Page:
Here’s some sobering news for you: as per Manila Bulletin, researchers revealed that the UN projections of how much current climate policies and national pledges to cut carbon pollution will slow global warming are more uncertain than widely assumed.
To put things into perspective, the UN said existing policies would see Earth’s average surface temperature rise a “catastrophic” 2.7 degrees Celsius above preindustrial levels by 2100. Renewed pledges from large emitters such as India would have a negligible effect on warming this century, the UN said during COP26. Thus far, the planet is still worlds away from the Paris Agreement temperature goal of 1.5C of warming.
However, a new study suggests that these findings may be misleading. “The false precision to climate outcomes given during COP26 may lead countries to believe they are making good progress, when the opposite may be true,” said first author Ida Sognnaes, a senior scientist at the CICERO climate research center in Olso.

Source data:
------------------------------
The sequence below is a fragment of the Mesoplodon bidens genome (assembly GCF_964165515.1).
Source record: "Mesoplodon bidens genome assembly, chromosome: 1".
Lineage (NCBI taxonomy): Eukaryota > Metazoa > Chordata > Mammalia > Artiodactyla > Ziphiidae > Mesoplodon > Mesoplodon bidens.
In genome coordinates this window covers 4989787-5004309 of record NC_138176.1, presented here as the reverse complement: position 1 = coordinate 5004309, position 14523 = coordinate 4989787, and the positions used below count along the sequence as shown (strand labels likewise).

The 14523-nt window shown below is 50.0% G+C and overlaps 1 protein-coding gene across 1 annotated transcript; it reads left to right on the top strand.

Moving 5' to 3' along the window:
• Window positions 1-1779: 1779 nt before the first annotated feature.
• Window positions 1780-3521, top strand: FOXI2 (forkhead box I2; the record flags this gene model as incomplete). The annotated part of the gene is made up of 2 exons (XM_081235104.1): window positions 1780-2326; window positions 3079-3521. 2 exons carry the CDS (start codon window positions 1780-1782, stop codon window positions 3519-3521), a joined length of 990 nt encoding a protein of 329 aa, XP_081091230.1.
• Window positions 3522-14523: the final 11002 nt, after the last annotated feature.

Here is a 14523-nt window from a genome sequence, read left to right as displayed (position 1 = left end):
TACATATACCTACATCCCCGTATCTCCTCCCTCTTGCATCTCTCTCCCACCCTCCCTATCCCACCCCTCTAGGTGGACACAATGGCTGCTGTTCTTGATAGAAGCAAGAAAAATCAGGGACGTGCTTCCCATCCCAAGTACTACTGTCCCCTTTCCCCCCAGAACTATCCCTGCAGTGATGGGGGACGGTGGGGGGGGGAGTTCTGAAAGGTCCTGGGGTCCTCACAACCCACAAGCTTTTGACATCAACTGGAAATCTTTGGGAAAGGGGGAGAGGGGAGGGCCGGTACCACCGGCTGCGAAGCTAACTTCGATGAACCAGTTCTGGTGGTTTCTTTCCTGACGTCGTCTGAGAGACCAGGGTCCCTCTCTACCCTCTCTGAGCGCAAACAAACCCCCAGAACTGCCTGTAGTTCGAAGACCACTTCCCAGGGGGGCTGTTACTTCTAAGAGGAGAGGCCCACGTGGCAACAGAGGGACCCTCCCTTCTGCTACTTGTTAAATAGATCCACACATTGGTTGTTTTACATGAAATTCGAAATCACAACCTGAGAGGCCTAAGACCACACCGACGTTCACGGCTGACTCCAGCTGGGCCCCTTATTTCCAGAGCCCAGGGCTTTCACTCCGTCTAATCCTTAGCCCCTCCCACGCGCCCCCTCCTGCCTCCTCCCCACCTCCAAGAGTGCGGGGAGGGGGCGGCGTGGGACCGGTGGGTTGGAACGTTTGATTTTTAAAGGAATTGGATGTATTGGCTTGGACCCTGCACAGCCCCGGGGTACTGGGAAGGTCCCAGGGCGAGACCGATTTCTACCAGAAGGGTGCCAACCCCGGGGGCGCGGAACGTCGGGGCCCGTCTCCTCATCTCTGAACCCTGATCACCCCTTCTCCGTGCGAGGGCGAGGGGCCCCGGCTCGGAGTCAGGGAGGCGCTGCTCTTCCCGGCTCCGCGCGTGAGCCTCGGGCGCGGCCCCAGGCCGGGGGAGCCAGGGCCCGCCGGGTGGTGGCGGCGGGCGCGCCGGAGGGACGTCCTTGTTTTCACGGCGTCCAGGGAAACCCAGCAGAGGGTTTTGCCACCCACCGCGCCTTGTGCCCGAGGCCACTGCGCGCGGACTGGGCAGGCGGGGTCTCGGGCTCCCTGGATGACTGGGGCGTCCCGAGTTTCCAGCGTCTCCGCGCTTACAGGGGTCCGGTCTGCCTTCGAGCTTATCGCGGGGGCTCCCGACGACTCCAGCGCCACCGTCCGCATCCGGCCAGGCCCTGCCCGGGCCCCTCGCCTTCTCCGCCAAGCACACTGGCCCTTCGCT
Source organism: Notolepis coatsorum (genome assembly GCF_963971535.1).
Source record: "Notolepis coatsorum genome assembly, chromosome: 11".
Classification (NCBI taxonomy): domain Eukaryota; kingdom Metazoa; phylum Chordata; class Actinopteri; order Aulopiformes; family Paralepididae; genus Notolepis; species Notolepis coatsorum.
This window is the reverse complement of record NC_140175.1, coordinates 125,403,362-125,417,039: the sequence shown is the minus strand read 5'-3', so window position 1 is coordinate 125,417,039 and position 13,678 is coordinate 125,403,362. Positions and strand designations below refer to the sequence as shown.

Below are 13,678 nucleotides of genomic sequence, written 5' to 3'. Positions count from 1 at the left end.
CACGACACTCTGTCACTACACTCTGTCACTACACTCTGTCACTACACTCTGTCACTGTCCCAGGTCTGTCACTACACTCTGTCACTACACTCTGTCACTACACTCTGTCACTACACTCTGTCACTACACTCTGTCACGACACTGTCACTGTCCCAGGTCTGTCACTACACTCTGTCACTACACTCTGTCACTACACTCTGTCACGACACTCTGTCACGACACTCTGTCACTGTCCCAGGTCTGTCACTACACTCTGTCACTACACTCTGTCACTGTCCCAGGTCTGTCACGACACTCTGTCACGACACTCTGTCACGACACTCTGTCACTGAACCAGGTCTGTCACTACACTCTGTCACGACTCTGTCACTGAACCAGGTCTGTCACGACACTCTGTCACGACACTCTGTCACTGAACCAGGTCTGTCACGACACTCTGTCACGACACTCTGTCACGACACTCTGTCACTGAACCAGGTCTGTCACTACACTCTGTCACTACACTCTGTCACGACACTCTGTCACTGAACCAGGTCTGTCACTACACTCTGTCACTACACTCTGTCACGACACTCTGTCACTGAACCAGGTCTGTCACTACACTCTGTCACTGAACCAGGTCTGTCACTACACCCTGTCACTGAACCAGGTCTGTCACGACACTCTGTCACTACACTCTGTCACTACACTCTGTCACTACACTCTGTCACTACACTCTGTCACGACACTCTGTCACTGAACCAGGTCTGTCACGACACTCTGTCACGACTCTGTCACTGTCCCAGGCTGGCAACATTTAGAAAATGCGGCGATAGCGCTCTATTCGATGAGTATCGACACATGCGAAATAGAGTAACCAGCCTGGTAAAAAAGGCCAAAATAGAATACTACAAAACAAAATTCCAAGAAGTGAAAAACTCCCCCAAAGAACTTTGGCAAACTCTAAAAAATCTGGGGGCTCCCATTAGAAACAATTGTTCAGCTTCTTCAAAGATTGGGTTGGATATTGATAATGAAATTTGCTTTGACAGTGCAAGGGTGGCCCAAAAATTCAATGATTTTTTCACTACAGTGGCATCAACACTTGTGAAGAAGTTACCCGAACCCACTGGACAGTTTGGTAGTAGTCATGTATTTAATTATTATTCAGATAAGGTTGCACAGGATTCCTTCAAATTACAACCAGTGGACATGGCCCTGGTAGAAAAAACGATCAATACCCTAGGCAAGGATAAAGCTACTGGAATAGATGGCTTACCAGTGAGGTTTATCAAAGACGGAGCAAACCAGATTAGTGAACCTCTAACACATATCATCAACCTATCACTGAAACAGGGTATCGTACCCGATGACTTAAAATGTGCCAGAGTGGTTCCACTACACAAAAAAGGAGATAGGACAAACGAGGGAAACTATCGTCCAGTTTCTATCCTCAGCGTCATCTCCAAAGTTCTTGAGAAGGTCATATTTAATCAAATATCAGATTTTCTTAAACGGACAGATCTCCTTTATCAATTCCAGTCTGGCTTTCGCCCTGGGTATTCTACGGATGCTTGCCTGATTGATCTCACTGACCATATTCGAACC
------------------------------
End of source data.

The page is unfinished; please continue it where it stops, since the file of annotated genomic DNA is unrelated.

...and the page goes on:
Their issue here is the standard method that was used to connect the dots between a set of climate policies and the end-of-century temperature increases they might lead to.
Most climate projections are based on models that start with the desired temperature outcome –- a cap on global warming of 1.5C or 2C, for example -– and then work backward to see what policy levers need to be pulled in order to get there.
“Our study is a ‘forecast’,” said CICERO’s director of research Glen Peters. “We model out where existing policies take us and then see where we end up.” Their findings showed that figures presented during COP26 lacked certainty.
“If you take the low end of that range, it may sound like we are really close to meeting the Paris goals,” Peters explained. “But it is equally likely that the outcome could be up around 3C, in which case much stronger policies would be needed.”
With that said, it looks like countries around the world aren’t doing enough to combat the devastating effects of climate change.
Art Daniella Sison